Cast Out But Not Forsaken

July 25, 2013

Refugees from Iran and Afghanistan have settled in the city of Amasya.

Turkey´s citizens have seen it before. First the outbreak of war that brings terror to one of their Middle Eastern neighbors. Then the inevitable swell of desperate refugees knocking on their doors for sanctuary.

Since the start of the civil war in Syria two years ago, over 400,000 refugees have poured into Turkey, placing great strain on the nation´s already stretched resources.

Those who reside near the border are not happy about this tidal wave of newcomers. They complain that refugees drive up the costs for food and rental units. Sometimes they may find themselves in competition for the same low-paying but much-needed jobs.

If Turks seem thin on patience, they may have some justification. Exacerbating the problem is the estimated half a million displaced peoples who have spent extended time inside their borders during the past 20 years due to war in their home countries. In particular, Turkey experienced a large immigration of Iraqis between 1988 and 1991 because of the Iran-Iraq War and the first Gulf War.

Refugees from Iran, Afghanistan, and Palestine have also flocked to Turkey. The wave of war-weary Syrians adds to the feelings of resentment as officials seek a workable solution that is beneficial to all parties.

One strategy involves containment of refugees by setting up camps and assigning specific locations where they can live. Families who find camp life undesirable seek whatever housing they can find in nearby communities. Recently the government began placing refugees in the cities of Samsun, Sinop, and Ordu along the Black Sea.

Not everyone treats the refugees with disdain, however. Aware of the enormous need, Mission Pontus welcomes the opportunity to reach out with the love of Jesus Christ to those who are homeless and rejected. Christian Aid is supporting their efforts to meet physical needs and share the gospel message.

In Samsun alone 5000 refugees are expected. This gives the ministry a large group of individuals and families to serve.

In the past the government has placed some of the Iranian and Afghan refugees in Amasya, about an hour´s drive from Samsun. That area can no longer accommodate additional people. Mission Pontus had an effective outreach among the refugees living there, and those refugees helped the ministry plant a church.

The impact has been far-reaching.

The ministry makes gospel tracts and New Testaments available on street bookstands.

Azad is a refugee from Iran who is half Azerbaijani. Mission Pontus introduced him to the gospel while he was living in Amasya. He received Christ and grew in his faith. Among those he later led to the Lord were two Iraqis who are now ministering to a community of refugees from Iraq and Iran.

When Azad immigrated to Oklahoma, he carried his passion for evangelism to his new home. No matter where he lives—Turkey, the United States, or anywhere else—his desire is for others to know Christ. God opened a door, and Azad is excited to be serving in a ministry to Iranians in America.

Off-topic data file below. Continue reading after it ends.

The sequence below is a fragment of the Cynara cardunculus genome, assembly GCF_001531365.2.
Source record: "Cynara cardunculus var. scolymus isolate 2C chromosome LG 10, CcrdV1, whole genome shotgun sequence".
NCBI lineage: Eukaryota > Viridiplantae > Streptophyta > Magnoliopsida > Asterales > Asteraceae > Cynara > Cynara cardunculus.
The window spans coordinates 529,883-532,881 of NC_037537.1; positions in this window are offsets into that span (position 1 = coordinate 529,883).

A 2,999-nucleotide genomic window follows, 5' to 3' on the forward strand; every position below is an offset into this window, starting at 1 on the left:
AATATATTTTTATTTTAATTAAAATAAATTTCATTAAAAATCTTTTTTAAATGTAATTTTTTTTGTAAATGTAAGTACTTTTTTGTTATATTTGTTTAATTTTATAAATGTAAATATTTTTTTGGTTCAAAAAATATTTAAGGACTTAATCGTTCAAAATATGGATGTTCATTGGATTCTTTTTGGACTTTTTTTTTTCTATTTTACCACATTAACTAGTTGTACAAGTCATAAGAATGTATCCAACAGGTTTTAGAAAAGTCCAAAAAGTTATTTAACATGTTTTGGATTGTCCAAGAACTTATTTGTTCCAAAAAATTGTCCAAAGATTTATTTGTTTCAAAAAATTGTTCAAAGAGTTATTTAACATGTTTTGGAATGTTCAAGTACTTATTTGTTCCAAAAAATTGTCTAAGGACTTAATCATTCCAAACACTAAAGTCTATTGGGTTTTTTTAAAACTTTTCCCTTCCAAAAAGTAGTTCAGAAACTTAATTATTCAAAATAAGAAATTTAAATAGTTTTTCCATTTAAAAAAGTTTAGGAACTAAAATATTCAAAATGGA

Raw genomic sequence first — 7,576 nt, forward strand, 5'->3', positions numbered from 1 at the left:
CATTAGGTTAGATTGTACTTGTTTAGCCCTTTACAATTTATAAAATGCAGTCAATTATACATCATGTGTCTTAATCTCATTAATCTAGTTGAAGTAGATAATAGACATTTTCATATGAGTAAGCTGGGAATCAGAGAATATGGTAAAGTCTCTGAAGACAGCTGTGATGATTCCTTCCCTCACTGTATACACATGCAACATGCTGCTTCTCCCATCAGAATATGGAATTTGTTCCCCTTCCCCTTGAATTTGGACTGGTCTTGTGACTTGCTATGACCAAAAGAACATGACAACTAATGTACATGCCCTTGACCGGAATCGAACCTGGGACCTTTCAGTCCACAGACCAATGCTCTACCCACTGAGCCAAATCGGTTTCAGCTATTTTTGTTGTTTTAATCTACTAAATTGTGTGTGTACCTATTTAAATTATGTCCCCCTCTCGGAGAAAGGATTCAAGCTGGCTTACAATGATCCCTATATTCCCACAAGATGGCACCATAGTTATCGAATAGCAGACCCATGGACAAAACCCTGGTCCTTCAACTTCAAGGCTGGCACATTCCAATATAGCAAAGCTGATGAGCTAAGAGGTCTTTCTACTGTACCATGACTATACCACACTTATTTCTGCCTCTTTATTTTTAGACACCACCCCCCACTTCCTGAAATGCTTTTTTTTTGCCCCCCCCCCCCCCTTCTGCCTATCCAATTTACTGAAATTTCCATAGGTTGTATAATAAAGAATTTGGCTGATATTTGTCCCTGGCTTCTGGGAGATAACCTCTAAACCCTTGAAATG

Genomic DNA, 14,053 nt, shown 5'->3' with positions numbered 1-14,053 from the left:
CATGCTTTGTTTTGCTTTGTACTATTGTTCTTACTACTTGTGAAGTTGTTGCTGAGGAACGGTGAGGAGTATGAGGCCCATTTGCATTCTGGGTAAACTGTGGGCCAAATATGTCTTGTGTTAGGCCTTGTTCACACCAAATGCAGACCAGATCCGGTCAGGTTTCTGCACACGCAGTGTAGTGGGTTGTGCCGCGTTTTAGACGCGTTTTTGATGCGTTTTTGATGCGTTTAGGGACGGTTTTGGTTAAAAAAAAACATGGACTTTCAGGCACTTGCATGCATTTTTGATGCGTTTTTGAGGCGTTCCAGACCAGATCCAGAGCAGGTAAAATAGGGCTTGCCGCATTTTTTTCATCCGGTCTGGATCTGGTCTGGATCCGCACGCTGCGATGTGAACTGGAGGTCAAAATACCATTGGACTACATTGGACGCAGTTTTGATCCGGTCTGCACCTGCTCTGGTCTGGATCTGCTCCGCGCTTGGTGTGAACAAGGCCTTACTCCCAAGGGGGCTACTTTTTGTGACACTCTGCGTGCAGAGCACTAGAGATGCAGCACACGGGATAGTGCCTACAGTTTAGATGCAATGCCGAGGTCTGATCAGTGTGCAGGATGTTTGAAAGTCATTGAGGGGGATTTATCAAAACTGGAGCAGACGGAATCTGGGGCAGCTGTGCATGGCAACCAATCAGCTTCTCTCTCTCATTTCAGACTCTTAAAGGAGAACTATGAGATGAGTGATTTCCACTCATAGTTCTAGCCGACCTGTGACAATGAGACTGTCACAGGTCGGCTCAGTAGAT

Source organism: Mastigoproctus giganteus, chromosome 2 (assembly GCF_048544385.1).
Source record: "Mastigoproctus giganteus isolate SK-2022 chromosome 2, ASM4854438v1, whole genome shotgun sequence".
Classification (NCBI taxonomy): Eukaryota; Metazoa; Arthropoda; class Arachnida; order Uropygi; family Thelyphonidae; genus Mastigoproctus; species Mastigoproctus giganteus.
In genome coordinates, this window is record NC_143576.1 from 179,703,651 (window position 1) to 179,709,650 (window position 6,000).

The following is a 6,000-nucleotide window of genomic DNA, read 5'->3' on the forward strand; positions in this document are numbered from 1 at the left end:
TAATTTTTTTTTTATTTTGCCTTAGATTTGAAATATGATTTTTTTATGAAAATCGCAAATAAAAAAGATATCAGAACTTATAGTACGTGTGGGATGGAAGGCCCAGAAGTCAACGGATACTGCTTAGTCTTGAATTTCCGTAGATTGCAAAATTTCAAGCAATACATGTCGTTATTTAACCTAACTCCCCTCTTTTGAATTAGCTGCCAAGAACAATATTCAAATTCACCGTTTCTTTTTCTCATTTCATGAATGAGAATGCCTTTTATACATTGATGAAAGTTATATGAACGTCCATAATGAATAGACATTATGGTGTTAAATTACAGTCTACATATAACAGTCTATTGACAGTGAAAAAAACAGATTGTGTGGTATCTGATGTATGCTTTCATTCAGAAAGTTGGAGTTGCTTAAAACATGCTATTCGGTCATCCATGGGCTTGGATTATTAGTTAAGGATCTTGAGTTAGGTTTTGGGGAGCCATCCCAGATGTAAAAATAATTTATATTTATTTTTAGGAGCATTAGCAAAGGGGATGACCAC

Another refugee, Hafez from Afghanistan, was led to Christ by Mission Pontus workers. He eventually immigrated to Berlin, Germany, where he has an excellent ministry.

In addition to assisting refugees, Mission Pontus has enjoyed a very effective outreach to foreign students. Some students return to their home countries as ambassadors for Christ and become active in local ministry.

A university student from Iran is one of the individuals who is assisting Mission Pontus this summer in outreach to Syrian refugees. Last year Farzin was led to the Lord through a gospel worker of the ministry.

Because Mission Pontus has already evangelized and discipled people from Syria, Iraq, Iran, Afghanistan, and Palestine, they have personnel who can reach out to the latest round of refugees relocating to Turkey.

The refugees need everything from food, clothing, and medicine to assistance with rental expenses. Many of the displaced are women and children who have no means to provide for themselves.

Among the practical items needed most are milk for babies ($22.50 a day or $675 a month for 30 babies), baby food ($3700), and diapers ($2060 per month).

Summer will not last forever, and the onset of colder temperatures toward the end of the year will make survival more difficult. Blankets ($32 each) and heaters ($70) will be in high demand.

One-on-one evangelism has been effective.

Evangelistic materials are also needed, including New Testaments ($2.50 each) written in Arabic and Farsi, gospel DVDs ($6), and Christian pamphlets ($2.50 each) written specifically for a Muslim audience.

The refugees have little money to spare for bus fare to the church. Mission Pontus would like to buy a van ($35,000 new or a good used one for $25,000-$30,000). The vehicle will enable the ministry to pick up refugees and bring them to gospel meetings.

“Mission Pontus is a fruitful ministry,” said Stephen Van Valkenburg, Middle East Director for Christian Aid. “They are reaching Turkish Muslims, college students, foreign students, prisoners, and refugees. Now with these refugees being assigned to Samsun, this is a good opportunity for the ministry to reach them with the gospel.”